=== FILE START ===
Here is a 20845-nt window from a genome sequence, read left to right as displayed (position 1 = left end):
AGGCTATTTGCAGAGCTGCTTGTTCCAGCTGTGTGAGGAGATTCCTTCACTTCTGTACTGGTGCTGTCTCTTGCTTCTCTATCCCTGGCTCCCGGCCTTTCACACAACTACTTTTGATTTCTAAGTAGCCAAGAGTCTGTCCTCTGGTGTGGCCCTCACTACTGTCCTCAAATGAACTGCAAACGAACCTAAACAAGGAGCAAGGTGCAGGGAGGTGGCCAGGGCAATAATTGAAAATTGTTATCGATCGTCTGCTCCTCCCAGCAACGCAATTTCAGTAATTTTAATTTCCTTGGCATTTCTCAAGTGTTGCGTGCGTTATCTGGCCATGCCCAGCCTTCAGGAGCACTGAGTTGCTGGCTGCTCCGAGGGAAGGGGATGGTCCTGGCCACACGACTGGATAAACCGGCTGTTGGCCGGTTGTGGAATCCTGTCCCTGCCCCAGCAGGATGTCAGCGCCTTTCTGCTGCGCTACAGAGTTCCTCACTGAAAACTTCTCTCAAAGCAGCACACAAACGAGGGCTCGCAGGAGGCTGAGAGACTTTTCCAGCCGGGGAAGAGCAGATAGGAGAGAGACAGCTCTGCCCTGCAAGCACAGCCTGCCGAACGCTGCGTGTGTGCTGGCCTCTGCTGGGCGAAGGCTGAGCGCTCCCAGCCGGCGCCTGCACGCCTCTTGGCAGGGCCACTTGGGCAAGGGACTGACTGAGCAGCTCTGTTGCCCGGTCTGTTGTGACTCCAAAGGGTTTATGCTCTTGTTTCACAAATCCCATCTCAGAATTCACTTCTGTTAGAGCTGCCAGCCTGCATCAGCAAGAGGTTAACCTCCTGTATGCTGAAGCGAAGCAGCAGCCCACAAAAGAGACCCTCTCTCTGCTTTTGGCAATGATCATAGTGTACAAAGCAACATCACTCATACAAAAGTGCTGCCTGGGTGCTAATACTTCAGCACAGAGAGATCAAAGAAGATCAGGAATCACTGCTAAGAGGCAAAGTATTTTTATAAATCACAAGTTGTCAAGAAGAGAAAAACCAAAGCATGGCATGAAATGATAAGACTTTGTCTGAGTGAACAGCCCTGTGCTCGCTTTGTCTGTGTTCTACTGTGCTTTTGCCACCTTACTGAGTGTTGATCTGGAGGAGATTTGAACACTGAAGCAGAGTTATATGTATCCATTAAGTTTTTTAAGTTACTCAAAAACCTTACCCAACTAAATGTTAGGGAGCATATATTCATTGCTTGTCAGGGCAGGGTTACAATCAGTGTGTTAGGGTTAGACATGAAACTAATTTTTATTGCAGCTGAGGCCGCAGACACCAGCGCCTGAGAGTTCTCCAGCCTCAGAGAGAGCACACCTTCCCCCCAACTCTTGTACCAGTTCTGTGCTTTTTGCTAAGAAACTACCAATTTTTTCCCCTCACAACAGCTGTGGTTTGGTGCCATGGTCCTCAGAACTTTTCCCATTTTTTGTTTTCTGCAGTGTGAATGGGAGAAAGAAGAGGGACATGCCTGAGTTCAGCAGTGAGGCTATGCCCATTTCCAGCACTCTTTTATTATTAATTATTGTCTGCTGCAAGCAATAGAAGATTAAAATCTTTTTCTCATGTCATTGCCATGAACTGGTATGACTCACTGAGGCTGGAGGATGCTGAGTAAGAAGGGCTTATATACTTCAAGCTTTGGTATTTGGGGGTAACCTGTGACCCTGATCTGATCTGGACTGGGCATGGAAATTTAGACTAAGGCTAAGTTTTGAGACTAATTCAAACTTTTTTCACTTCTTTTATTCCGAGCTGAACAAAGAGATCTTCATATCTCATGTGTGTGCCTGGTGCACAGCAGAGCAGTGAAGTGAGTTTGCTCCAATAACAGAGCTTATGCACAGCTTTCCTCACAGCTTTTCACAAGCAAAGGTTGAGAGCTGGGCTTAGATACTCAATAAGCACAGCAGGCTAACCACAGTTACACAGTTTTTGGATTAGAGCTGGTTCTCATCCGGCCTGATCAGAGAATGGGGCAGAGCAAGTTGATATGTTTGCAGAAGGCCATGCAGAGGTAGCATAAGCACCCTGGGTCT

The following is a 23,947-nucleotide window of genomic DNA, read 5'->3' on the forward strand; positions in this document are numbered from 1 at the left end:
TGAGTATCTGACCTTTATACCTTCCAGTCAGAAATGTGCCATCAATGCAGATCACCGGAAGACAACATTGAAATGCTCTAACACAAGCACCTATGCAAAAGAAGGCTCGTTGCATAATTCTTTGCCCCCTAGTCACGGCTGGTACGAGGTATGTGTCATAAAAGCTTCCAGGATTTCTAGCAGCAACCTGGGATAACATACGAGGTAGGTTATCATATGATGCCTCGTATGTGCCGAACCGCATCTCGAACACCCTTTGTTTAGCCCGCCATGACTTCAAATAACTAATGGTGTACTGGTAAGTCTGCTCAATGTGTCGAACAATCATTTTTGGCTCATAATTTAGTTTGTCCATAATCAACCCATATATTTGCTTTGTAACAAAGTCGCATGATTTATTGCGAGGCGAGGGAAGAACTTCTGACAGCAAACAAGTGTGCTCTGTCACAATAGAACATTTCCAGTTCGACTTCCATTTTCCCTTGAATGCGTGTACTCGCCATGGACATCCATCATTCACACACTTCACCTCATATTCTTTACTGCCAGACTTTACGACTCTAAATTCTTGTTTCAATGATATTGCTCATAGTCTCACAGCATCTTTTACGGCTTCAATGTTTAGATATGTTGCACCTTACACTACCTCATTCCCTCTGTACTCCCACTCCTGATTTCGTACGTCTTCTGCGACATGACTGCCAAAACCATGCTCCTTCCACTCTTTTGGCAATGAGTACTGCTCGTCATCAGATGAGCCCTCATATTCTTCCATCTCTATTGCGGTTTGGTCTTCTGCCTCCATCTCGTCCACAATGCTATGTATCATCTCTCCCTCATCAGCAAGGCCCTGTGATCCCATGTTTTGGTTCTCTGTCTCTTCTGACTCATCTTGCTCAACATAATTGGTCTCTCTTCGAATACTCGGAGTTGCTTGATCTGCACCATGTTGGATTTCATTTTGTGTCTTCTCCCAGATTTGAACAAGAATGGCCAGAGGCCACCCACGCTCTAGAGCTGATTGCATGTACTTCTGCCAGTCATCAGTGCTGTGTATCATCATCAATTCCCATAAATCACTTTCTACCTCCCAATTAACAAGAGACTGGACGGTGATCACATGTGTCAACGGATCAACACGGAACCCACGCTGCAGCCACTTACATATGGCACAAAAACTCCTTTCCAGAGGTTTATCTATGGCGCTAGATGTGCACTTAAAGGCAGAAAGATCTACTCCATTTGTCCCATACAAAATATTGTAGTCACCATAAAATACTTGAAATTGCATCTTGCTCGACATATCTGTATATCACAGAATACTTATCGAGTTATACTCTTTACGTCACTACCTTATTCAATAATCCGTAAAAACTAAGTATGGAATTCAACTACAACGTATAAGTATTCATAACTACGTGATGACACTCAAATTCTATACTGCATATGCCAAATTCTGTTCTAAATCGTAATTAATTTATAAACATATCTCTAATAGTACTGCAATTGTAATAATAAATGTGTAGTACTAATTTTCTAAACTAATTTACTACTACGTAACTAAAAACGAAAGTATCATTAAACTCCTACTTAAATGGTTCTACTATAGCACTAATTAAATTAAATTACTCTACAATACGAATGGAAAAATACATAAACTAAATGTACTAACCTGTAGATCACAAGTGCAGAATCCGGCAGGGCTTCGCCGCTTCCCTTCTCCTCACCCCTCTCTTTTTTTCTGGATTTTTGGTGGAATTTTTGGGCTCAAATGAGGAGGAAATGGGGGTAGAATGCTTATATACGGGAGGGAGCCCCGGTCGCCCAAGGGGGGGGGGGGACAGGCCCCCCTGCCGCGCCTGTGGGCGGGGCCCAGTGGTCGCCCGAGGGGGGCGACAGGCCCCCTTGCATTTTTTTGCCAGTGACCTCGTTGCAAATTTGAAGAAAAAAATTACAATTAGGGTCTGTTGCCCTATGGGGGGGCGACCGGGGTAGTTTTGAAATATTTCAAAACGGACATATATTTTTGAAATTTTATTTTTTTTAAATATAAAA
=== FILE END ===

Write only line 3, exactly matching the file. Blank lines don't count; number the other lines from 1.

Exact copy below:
The following is a 23,947-nucleotide window of genomic DNA, read 5'->3' on the forward strand; positions in this document are numbered from 1 at the left end: